Former nurse says pain made her feel like she couldn’t go on



Hospital ward

Record numbers of patients await NHS care.

Healthwatch England has warned that many people on the waiting list have physical and mental challenges.

Here, some patients describe the human cost of waiting for care.

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Sybil Williams said she was in constant pain while waiting for treatment (Document / PA)

Former nurse Sybil Williams, 86, of Minehead in Somerset, said she “couldn’t go on anymore” and felt suicidal as she waited 17 months for her hip replacement.

Ms Williams had a lower leg amputation in 2008 and was awaiting hip replacement surgery on her “good” leg when the pandemic struck.

She was transferred to hospital in October 2019, but the operation was delayed.

Ms Williams said she was not told when she would have her treatment or received support while she waited in pain.

“As I waited for my operation, I frequently called both the admissions department and the surgeon’s secretary to check on the progress – to remind me that I was in pain,” she said.

“The wait time was appalling. I was in constant pain and sometimes thought I couldn’t go on. I felt suicidal in December 2020. ”

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Former nurse Sybil Williams said the wait time was appalling (Document / PA)

Ms Williams added, “Due to my amputated leg, I use mobility aids to move around, but I developed a shoulder injury that was so painful I couldn’t move.

“I had lost much of my independence and had to turn to pain relievers for pain relief while waiting for surgery.

“When the day finally came, I felt extremely well taken care of by the NHS. The operation also went very well. I have now regained my independence and my zest for life. You wouldn’t even know there was something wrong with that hip.

Father of four Toby Salt, 42, said he felt “abandoned” after waiting more than 18 months for help for his arthritis.

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Sculptor Toby Salt said woodcarving “gets unbearable at times” (Document / PA)

Mr Salt, a West Sussex sculptor, was referred to a rheumatologist in March last year after developing severe pain in several joints, including the elbow and hips.

Mr. Salt has yet to receive an update as to when he will see a consultant.

“I am considering going private because I can no longer live in pain,” he said.

“Living in pain has affected all aspects of my life.

“I feel mentally and physically exhausted – I can barely walk and take my kids to school because the pain is always worse in the morning.

“I am a sculptor, so woodcarving sometimes becomes unbearable.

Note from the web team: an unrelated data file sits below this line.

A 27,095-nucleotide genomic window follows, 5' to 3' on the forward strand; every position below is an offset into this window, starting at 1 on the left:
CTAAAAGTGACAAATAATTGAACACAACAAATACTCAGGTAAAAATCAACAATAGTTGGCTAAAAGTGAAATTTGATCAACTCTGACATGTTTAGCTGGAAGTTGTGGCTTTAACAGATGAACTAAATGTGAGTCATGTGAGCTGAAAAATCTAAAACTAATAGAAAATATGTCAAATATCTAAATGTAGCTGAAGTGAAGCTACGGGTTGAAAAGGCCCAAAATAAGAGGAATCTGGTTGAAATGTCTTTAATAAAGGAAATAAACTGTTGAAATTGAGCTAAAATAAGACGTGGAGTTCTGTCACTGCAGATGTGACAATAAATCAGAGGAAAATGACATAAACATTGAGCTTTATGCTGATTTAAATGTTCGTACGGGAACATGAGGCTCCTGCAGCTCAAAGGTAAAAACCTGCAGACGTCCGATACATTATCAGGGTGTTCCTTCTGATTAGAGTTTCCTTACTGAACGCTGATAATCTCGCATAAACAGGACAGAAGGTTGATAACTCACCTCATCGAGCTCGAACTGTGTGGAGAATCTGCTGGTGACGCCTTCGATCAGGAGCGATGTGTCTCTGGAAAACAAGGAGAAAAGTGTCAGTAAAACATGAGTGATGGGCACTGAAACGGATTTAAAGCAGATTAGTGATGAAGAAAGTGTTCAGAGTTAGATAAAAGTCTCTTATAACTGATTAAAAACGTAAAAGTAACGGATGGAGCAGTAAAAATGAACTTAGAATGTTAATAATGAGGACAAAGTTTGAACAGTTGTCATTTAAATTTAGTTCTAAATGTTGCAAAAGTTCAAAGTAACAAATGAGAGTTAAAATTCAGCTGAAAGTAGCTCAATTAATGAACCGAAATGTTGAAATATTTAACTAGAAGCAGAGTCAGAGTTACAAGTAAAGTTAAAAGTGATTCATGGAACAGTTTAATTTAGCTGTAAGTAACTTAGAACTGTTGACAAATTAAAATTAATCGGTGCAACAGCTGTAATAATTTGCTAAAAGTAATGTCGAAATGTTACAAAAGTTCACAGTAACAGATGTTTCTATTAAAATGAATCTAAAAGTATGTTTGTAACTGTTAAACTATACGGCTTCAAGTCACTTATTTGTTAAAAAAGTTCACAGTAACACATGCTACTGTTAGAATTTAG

“I have a backlog of orders that I cannot fulfill due to the pain this disease is causing me right now.

“As I have not been medically taken care of and do not know the severity of the disease, I fear that my business is in danger.

“I feel completely abandoned. I would like to ask the government how they expect me to pay extra taxes when I cannot access the simplest of care.

“And finally I would invite them to think how heartbreaking it is for me when my six year old daughter asks me why I can’t do what other dads can do when I know full well I could do so much more with the right medications and the right support.

Stephen Wischhusen, 74, a councilor in Lewes, East Sussex, learned in June that he needed urgent surgery to remove a stone from his right kidney.

He was preparing for surgery in mid-October when he received a letter telling him his procedure would now take place next year.

He said: “I have been told that for security reasons the operation should be carried out no later than October of this year.

“Then I was told it wouldn’t be until next year.

“I phoned the hospital trust and was told that due to the shortage of x-rays people like me have to wait longer for the procedure as they currently only perform one ureteroscopy by. week.

“Since the dismissal, I have lived in uncertainty. At no time was I told when my surgery was due or given a contact number to call if I needed assistance.

“Given my medical history, I am very worried about my health and the implications that delayed treatment may have.

“I feel like I haven’t been taken seriously by the NHS. I lived in limbo, which was very overwhelming and stressful – and totally unnecessary.

“There are lessons to be learned for health services, but more importantly, we need adequate funding to deal with the severe shortage of medical specialists in this country. “



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